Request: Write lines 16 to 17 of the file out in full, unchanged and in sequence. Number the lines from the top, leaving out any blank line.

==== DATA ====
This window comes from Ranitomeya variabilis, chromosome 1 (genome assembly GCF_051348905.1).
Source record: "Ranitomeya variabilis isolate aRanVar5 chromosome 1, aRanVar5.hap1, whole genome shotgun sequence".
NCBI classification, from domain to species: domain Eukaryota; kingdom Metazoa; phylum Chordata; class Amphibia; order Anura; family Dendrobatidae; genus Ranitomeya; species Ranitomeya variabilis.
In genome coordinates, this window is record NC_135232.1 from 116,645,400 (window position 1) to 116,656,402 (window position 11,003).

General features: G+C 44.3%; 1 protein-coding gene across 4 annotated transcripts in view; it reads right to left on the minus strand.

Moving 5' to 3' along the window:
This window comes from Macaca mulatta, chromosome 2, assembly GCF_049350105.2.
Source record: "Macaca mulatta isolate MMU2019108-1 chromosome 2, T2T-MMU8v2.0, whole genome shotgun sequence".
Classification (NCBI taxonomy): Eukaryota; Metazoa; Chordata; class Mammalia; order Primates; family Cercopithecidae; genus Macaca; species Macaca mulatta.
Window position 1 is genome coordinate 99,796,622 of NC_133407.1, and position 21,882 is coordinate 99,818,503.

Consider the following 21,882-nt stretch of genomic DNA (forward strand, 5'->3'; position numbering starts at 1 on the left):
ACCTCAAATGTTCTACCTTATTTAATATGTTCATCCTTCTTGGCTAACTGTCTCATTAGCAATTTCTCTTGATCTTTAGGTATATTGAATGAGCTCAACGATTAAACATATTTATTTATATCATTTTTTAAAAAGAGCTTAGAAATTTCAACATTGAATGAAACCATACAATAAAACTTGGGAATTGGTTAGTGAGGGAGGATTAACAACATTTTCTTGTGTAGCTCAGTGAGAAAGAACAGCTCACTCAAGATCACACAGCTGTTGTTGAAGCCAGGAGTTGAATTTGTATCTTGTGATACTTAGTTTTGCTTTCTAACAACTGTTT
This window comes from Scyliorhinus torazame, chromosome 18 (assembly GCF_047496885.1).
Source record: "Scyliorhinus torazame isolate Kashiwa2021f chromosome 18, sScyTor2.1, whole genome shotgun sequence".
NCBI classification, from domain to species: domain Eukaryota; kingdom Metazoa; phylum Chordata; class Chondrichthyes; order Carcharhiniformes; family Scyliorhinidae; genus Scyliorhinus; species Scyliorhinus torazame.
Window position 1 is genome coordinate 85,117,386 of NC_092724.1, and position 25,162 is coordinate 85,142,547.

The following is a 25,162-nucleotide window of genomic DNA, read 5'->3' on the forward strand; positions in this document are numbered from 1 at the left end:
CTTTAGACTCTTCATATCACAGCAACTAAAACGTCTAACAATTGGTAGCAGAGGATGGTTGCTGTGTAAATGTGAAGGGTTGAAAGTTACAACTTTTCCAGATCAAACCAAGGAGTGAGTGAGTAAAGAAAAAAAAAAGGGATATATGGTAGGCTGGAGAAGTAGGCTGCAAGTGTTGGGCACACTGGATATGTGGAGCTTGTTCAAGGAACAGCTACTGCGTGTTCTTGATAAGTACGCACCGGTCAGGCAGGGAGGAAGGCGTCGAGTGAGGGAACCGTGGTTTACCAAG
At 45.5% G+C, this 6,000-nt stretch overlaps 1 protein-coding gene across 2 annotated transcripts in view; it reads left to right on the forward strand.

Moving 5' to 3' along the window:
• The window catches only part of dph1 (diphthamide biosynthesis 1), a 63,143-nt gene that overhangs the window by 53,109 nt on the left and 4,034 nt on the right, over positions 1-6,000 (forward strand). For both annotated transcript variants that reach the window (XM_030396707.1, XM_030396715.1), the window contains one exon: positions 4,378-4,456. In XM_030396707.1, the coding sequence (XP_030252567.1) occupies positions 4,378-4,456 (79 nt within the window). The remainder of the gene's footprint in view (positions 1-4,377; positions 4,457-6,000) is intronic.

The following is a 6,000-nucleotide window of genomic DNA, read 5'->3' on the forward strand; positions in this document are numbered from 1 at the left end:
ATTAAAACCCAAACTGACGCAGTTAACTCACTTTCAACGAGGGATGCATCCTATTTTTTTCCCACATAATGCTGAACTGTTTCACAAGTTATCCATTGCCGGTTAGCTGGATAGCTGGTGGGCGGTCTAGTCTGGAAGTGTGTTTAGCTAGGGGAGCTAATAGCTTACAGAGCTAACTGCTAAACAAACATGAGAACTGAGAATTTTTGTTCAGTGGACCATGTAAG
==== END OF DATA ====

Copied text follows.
Window position 1 is genome coordinate 85,117,386 of NC_092724.1, and position 25,162 is coordinate 85,142,547.

The following is a 25,162-nucleotide window of genomic DNA, read 5'->3' on the forward strand; positions in this document are numbered from 1 at the left end: